GIGO (garbage in, garbage out) is a familiar saying common to the early days of modern computing. The adage implies that the output of a program is only as good as the input supplied by the user. The old saying “garbage in, garbage out” George Fuechsel, an early IBM programmer and instructor, is generally given credit for coining the term. Data, for most organizations, is often collected for record-keeping purposes, examinations and performance reviews. These records are then kept for future reference in order to make better business decisions that will impact success, improve its practices and increase revenue.
Why Data Quality Is So Important
For many companies, managing the quality data can seem like an overwhelming task. Data quality affects every aspect of your business, from sales and development to marketing and customer care. Data quality at the point of entry should be a top priority for all organizations. Unfortunately, no software or app is immune to human error. Historically bad data represents common and expensive problems that hinders not only marketing programs but customer perceptions and grinds the whole sales process to a halt.
What Is Bad Data?
It depends on the data and how it enters your system. Data is only useful if it’s high-quality. Bad data is at best not worth bothering about. At worst It can lead companies to make costly mistakes. There are many kinds of data an organization may choose to collect, but here we will focus on one of the most critical – contact data. This includes a contact’s name, address, phone number and email, all of which are crucial to marketing, sales, fulfillment, and service.
So, how does a bad contact record make it into your database?
So, here are a couple of ways that make a contact record bad: Contacts typos caused by speed filling out an inquiry form on a mobile device, ordering a product, rushing through a purchase, or providing wrong information are usually the first to commit a data quality error. Migrating data from one platform to another without proper mapping, contact data decay as contacts move, get new phone numbers, and change positions. Let’s not forget your sales and customer service team can compound the problem by manually updating data that looks incorrect and making mistakes in the process.
What Is the Cost of Bad Data?
Those costs come from employees spending the time fixing bad data and errors that cause mistakes with customers. When people take it upon themselves to “fix things” without fully understanding why the information is incorrect to begin with. Finally, poor quality data severely limits your ability to take full advantage of today’s business tools like marketing, sales automation platforms, and CRM.
Missed Sales Opportunities
Inaccurate, plain old bad data, such as duplicative, erroneous data can lead to lost revenue in many ways. Much like decaying garbage, bad data only gets worse over time. Wasting all your effort and time with product or service follow-up communications that fail to convert intended contact because the customer contact data is inaccurate. If your competitors or new entrants into the market with a more mature understanding of data are obtaining more business intelligence than you are, they will have insights you don’t. That might mean a company misses a critical opportunity for new business development. Even worse is the chance to talk with prospects, who may be ideal sales opportunities.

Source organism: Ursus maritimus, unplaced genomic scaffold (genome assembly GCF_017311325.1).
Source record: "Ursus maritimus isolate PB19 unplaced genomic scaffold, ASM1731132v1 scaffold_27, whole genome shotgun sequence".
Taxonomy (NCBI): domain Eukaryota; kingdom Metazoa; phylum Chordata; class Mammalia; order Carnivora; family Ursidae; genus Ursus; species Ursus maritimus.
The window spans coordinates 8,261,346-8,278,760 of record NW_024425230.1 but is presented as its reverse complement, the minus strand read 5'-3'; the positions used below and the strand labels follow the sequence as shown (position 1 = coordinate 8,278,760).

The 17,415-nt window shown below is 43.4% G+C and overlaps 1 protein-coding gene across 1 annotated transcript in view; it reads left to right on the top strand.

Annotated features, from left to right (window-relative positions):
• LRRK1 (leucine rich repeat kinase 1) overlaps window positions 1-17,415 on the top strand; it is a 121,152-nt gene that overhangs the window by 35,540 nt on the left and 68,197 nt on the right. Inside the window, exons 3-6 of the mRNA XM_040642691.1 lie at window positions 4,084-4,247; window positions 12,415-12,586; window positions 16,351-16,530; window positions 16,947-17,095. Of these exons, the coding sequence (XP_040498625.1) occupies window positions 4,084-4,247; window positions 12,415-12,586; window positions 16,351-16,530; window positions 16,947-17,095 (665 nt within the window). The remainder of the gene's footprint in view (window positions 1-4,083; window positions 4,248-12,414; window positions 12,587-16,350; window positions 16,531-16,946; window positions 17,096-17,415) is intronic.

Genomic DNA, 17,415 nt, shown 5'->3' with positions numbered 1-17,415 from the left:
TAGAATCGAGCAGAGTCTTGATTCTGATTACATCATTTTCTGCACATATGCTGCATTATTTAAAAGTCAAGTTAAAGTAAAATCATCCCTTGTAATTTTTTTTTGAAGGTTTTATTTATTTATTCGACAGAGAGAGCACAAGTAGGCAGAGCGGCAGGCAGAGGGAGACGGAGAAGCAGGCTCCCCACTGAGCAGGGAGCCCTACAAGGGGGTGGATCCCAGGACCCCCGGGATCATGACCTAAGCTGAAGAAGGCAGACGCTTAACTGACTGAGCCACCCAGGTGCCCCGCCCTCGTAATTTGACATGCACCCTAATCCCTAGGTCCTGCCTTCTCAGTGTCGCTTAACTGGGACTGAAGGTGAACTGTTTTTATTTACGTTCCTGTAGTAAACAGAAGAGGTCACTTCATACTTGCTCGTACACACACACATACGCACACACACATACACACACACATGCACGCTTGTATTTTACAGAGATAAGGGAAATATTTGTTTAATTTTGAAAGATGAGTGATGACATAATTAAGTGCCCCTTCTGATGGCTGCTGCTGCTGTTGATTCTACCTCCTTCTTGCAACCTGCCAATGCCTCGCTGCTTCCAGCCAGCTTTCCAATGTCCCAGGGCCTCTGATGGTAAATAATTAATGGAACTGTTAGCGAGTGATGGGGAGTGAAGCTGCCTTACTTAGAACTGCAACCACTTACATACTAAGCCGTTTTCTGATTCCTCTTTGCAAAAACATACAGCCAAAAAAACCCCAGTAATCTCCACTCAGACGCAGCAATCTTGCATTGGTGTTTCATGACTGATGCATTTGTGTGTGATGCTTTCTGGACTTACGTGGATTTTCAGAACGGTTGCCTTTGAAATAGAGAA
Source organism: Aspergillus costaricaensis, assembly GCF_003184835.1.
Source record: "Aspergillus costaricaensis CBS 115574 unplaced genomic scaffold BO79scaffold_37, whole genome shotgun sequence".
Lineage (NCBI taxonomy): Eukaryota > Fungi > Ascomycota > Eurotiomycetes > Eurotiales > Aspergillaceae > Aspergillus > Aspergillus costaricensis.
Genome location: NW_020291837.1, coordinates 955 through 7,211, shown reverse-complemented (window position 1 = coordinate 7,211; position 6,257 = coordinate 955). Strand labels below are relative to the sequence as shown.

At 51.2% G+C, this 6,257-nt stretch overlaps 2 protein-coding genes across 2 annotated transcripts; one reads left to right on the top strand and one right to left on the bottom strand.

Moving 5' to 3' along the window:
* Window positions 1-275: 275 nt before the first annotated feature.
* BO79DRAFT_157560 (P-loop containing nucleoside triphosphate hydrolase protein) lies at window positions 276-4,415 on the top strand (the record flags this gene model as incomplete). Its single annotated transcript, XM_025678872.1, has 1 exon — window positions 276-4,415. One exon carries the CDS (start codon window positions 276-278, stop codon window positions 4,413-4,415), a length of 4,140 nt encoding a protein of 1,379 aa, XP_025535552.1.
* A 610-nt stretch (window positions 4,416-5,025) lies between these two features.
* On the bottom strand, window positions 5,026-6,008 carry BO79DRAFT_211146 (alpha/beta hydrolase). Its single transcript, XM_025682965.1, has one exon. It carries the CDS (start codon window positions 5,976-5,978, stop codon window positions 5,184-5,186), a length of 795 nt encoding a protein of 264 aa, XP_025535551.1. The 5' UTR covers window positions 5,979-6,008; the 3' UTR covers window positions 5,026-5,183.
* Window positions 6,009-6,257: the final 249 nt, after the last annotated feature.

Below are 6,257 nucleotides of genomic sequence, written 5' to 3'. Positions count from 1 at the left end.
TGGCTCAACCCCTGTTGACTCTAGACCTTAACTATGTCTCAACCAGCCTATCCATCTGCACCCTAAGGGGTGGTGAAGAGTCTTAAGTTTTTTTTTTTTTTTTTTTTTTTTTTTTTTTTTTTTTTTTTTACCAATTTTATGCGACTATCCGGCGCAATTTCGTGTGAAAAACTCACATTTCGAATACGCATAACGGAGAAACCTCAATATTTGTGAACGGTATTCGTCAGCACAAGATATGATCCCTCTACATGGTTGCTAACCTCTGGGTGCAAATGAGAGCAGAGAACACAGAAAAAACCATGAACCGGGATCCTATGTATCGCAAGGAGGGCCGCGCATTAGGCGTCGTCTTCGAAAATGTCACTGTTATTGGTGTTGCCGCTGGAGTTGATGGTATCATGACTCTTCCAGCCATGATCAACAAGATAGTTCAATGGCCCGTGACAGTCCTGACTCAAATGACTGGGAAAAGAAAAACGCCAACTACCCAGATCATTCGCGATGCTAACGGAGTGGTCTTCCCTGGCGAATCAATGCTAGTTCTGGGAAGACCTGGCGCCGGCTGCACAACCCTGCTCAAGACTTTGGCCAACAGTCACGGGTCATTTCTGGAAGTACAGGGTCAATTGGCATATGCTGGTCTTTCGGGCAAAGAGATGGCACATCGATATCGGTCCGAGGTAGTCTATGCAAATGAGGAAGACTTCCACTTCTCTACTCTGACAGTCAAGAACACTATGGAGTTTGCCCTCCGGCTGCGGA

Poor Customer Experiences
Much like sales departments inaccurate, plain old bad data, minimizes revenue. But customer support teams lose more than just time and money first in dealing with fed up customers. Additional time is spent getting to the root cause of problems and sorting out bad information mostly based on inaccurate data, names and locations, leading to major inefficiencies, frustration and creates a bad customer experience. Plus reputations can be lost. Reputational damage occurs when upset customers take to social media to express their outrage. As a result, even your most loyal customers will feel estranged and burned out.
How Do You Manage Bad Data Across Your Business?
No industry is resistant to bad data. Think our military, pharma or healthcare is naturally immune? There’s no such thing. In marketing, bad data makes it tough to build interest, engagement and trusted relationships with potential customers. First, begin by shoring up business processes around gathering and data management can help. Take a deep drive in your system of governance and controls in place. Look at the data you expose to prospects and customers, regulators, and others outside the business, but if a contact record was poor to begin with that likely won’t matter – you already know what happens to garbage when it ages.